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4K Lord of the Rings Rewatch: The Tragedy of The Two Towers

As the Fellowship continues on their journey, the epic WTR rewatch goes on, and so does the writing. The best part about an annual rewatch, or really any repeat consumption of art, is how much it changes with each partaking. And as with any piece of art, the viewer also changes as time goes on. So, with this rewatch of my original favorite of the trilogy, I can’t help but notice all the tragedy littered throughout and its effect on the story as a whole. Perhaps it’s the year of 2020, where it seems like the world keeps getting darker. Maybe it’s just the element of the story I picked up on most due to personal matters. Probably some notion of both, but it’s truly outstanding just how impactful it was on this viewing. Because it’s as Sam said in the closing moments of The Two Towers,How could the end be happy? How could the world go back to the way it was when so much bad happened”? In this never ending hellscape of a year, this question that plagues the people of Middle-earth rang incredibly true.

The tragic moment where the Ent, Treebeard, witnesses the forest burnt down at the hands of Christopher Lee’s Saruman. The grayed-out sun, the deafening silence, the slowly panning camera. It all builds to Treebeard letting out a roar of anger, but also one of sorrow and despair. The tragedy of Arwen and Aragorn, with Arwen distraught over whether to follow her heart or her family into everlasting life. The ethereal moments of this film play out beautifully, and serve as a more than welcome addition to the extended versions of this film that allow the emotion to cut that much deeper. One of my personal favorite sections of this film, and the trilogy as a whole, is the tragic breakdown of Théoden, king of Rohan. Serving as an excellent microcosm for the race of Men in Middle-earth, Théoden wondering “How did it come to this?”, is yet another that feels oddly prescient to the world this film exists within. But, as with most great stories, as Sam also says, with darkness and such tragedy, there’s light on the other side. The light always shines brightest on the darkest of days. So we better all start looking to the East at dawn.

As poetic as these films can be, make no mistake, they are absolute spectacles of filmmaking. On levels both grand and miniscule, Jackson’s deft direction makes for a grand epic full of incredible battles, dazzling dream sequences, and moments of pure tension or bliss. One example that must be noted is the brilliance that is the internal conflict of Gollum. As the camera pans and cuts back and forth, it’s a simple trick that shows his conflicting self and the demons he faces. And while on the topic of Gollum, it’s a true marvel how well his design holds up, and Serkis’ performance is still one to be taken by. Most films from last year don’t look as great as Gollum does, serving as a testament to how well these films have aged and the artistic achievement they serve as. And of course, where would we be if we didn’t devote a section of writing to one of the greatest sequences in film, rivaled only by its successor in Return of the King.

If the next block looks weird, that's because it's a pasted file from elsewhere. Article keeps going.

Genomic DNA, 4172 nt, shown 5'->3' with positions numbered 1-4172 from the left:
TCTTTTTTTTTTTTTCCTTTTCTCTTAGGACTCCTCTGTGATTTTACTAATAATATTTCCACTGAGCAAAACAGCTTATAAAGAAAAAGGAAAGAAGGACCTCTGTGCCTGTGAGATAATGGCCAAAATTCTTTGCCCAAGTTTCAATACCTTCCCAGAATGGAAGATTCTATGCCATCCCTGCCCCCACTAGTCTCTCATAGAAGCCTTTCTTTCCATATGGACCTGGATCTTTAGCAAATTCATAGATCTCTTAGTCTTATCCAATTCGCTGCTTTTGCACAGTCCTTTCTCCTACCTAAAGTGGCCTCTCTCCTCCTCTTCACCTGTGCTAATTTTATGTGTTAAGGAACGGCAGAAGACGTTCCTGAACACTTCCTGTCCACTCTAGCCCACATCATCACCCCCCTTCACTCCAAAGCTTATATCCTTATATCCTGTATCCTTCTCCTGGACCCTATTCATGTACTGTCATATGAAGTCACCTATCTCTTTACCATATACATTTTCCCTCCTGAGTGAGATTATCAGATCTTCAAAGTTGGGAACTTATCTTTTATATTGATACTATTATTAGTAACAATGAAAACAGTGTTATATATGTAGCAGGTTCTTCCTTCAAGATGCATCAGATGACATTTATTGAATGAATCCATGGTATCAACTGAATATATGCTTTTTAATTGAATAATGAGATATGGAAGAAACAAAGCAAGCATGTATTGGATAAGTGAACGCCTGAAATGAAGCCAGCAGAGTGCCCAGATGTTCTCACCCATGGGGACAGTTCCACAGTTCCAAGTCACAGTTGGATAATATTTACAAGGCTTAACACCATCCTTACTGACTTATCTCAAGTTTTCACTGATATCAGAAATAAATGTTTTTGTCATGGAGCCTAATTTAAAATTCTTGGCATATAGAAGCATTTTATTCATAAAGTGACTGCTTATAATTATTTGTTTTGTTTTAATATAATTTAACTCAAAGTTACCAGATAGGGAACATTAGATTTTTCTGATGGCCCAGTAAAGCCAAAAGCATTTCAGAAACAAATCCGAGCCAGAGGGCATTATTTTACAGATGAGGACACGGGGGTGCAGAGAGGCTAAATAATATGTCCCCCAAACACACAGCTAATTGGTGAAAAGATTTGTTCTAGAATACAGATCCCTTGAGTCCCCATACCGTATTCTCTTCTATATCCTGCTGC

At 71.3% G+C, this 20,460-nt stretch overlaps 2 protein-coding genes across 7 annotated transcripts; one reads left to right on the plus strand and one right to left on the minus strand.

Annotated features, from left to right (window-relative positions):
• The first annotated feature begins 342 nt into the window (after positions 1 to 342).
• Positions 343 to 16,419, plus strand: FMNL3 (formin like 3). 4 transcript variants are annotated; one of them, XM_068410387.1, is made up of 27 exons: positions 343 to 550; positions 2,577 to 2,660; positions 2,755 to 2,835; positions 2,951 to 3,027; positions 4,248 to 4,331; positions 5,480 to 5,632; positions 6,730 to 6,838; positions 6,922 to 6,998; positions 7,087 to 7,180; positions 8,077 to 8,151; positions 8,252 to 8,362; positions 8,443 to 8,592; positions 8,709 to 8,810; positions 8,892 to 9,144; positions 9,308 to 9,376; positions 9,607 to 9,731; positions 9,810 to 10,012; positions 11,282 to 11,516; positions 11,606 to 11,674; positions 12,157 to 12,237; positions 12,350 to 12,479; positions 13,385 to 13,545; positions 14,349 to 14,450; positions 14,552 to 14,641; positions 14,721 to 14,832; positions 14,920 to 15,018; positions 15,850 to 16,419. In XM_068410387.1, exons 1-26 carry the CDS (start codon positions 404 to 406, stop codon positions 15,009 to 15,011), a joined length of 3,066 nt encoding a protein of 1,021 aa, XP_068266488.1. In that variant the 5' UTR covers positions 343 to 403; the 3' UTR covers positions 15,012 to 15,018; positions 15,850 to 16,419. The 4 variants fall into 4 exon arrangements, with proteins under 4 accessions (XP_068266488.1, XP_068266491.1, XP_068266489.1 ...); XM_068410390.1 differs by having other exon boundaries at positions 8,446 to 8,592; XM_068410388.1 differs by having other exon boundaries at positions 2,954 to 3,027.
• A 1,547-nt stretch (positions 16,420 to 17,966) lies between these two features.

The Battle of Helm’s Deep is in its own league of awesome. The first time I saw it in theaters, my young mind couldn’t even comprehend. It was unlike anything I had seen up until that point, and for all intents and purposes, it still is if I forget about what’s coming up next. But it still hasn’t lost any of its luster. It’s the ultimate situation of “Our backs are against the wall”, yet it feels so full of hope even at its lowest point. From the arrival of the Elves, to Aragorn rallying the ride out of the keep, and of course, Gandalf’s incredibly clutch late game arrival with the Riders of Rohan, there’s always hope waiting around the corner. It’s another microcosm of the trilogy as a whole, and serves much more than a simply epic battle.

This film is certainly dark though. There’s plenty of moments that strike fear into the unassuming, and even after countless viewings, there are moments that are utterly haunting. The moments that are full of darkness and danger as Sam would say, still carry a weight with them, which attest to how strong Jackson’s second entry in the trilogy genuinely is. Frodo takes a bit of a backseat with all else that is going on in this one, but he still carries the greatest weight of it all. Still, it’s in his sparse moments where the darkness feels stronger than ever. Yet reliable Sam is always there to call upon. Because he said it best himself: “There’s some good in this world. And it’s worth fighting for”. Even in 2020, there was a metric ton of darkness. But if this year has also shown anything else, it’s that there is plenty to fight for, and many who are willing to fight for it daily. And this concept is one we need to hold onto, and never let go, no matter the circumstances.

Our quest ends tomorrow…

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